Unformatted text preview: 1.3.5 Separation Techniques Because each component of a mixture retains its own properties, we can distinguish
between mixtures and pure substances by the mixtures ability to be separated by physical 16 Copyright © 2007 by Concise Books Publishing LLC. Visit us at www.concisechem.com to download other free chapters from "The Concise Guide to Chemistry." CHAPTER 1: INTRODUCTION TO CHEMISTRY methods (e.g., it is possible to separate a salt and water mixture by allowing the water to
• It is important to note that in all these methods of separation are based on physical
properties; the chemical properties of mixture constituents are not changed.
Only chemical methods (chemical reactions) can change the chemical properties of
compounds. Important separation techniques (based on differences in physical properties) are listed
• Used to separate a solid from a solid/liquid mixture by heating the mixture until the
liquid completely evaporates (e.g. mixture of water & salt).
• Used to separate a liquid from a liquid/liquid mixture by separating the more volatile
(evaporating readily) liquid from less volatile liquid.
• Because the constituents in the mixture have different boiling points, one of them will
boil first and change into vapor, which will then be collected and isolated in pure form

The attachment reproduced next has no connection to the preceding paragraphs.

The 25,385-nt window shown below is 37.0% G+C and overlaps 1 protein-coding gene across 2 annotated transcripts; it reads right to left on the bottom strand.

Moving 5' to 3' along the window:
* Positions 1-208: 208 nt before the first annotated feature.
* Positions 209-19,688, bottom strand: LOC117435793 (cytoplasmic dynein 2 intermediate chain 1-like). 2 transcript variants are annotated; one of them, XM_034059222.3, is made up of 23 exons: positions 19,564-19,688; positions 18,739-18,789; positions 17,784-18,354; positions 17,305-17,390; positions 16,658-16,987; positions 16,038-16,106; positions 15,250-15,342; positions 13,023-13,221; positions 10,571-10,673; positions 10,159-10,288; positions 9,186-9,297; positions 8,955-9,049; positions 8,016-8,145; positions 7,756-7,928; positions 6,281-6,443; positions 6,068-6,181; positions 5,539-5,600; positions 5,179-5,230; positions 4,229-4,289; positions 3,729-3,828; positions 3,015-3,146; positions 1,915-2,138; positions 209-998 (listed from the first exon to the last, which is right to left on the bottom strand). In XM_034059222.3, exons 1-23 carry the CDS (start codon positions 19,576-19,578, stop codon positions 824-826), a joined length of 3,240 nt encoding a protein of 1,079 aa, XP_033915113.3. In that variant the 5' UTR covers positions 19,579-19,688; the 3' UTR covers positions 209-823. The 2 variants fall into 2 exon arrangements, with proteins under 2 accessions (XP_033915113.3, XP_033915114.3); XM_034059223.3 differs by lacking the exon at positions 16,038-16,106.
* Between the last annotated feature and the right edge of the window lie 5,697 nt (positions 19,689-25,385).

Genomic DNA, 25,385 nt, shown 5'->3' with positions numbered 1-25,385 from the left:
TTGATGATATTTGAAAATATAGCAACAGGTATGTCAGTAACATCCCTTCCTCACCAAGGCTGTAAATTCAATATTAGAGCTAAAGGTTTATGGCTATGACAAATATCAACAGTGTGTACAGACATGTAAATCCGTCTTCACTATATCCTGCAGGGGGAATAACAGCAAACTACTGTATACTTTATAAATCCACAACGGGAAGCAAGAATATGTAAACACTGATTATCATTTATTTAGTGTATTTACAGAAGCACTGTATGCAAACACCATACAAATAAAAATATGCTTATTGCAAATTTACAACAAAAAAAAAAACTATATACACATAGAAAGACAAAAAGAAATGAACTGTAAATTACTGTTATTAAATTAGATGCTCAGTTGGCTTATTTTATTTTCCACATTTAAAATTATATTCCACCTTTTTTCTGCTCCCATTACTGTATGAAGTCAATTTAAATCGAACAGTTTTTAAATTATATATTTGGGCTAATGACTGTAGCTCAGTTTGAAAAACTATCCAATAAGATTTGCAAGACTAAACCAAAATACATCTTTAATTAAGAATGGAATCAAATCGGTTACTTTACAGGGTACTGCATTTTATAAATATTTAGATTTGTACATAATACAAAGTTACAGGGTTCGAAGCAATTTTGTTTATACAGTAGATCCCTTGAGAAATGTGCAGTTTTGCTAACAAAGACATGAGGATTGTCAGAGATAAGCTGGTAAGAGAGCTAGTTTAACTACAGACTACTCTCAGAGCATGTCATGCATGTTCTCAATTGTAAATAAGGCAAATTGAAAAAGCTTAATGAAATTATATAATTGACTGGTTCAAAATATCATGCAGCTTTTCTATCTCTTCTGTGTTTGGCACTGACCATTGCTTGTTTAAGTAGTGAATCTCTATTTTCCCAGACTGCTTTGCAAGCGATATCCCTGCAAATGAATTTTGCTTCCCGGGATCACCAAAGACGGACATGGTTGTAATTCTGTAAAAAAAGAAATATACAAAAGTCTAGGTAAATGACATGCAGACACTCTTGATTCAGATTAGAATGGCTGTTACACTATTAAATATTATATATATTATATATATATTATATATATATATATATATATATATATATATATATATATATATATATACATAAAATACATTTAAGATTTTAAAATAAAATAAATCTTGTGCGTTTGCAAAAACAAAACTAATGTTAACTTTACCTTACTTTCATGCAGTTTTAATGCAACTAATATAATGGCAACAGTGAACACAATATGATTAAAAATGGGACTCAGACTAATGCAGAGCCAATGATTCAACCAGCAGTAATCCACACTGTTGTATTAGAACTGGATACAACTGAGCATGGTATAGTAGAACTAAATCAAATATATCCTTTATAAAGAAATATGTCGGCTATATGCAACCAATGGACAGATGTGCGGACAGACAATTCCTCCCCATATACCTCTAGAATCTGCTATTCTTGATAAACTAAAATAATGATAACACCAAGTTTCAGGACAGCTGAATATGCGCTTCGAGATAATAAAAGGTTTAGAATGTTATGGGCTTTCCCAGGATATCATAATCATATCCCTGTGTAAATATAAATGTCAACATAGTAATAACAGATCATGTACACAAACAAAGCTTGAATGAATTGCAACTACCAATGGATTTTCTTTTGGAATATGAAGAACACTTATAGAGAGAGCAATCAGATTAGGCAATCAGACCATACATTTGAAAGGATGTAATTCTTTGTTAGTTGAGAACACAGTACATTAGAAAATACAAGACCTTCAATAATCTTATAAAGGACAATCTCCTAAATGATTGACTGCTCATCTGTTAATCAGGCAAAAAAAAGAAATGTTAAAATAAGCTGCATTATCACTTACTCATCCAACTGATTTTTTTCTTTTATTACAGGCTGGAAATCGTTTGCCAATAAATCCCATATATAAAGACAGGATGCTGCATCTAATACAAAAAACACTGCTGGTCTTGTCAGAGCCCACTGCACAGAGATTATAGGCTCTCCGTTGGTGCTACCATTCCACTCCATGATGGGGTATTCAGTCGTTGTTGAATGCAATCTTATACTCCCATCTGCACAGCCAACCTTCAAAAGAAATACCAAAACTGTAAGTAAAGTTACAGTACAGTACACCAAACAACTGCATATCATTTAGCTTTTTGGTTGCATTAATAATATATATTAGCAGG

(e.g. mixture of ethanol & water obtained by fermentation of grapes)
• Used to separate a mixture by dissolving one of the constituents, while leaving the other
• The entire mixture is then poured over the filter paper, leaving the undissolved
constituent trapped in the filter paper (e.g. mixture of sand & water).
• Mixture is separated into the constituents based on the interactions (stickiness) of the
constituents with the mobile (moving) and stationary (non-moving) phase.
• If is sticks well to the mobile phase, it will travel far. If it sticks well to the stationary
phase, if will hardly move (e.g. separating ink into constituent colors).
• Separation based on the differences of solubility between the constituents of the
• For example, to separate the sugar that is mixed with oil, one would add water, mix it
all well, and then simply pour off the water (with the sugar dissolved in it) leaving the oil
behind. Section Test
1. You’re given a mixture of sand, salt and water. How would you separate the three compounds?
2. What is the difference between chemical and physical properties? Give examples of each.
3. Which is heavier: 1g of rock or 1 g of cotton? Which is heavier: 1mL of rock or 1 mL of cotton?
1. You can filter the three to first separate the sand, and then boil the water to separate water and salt.
2. Chemical properties describe changes in composition of a chemical (e.g., explosive, reactive) whereas physical
properties are characteristics of a chemical that can be measured or...
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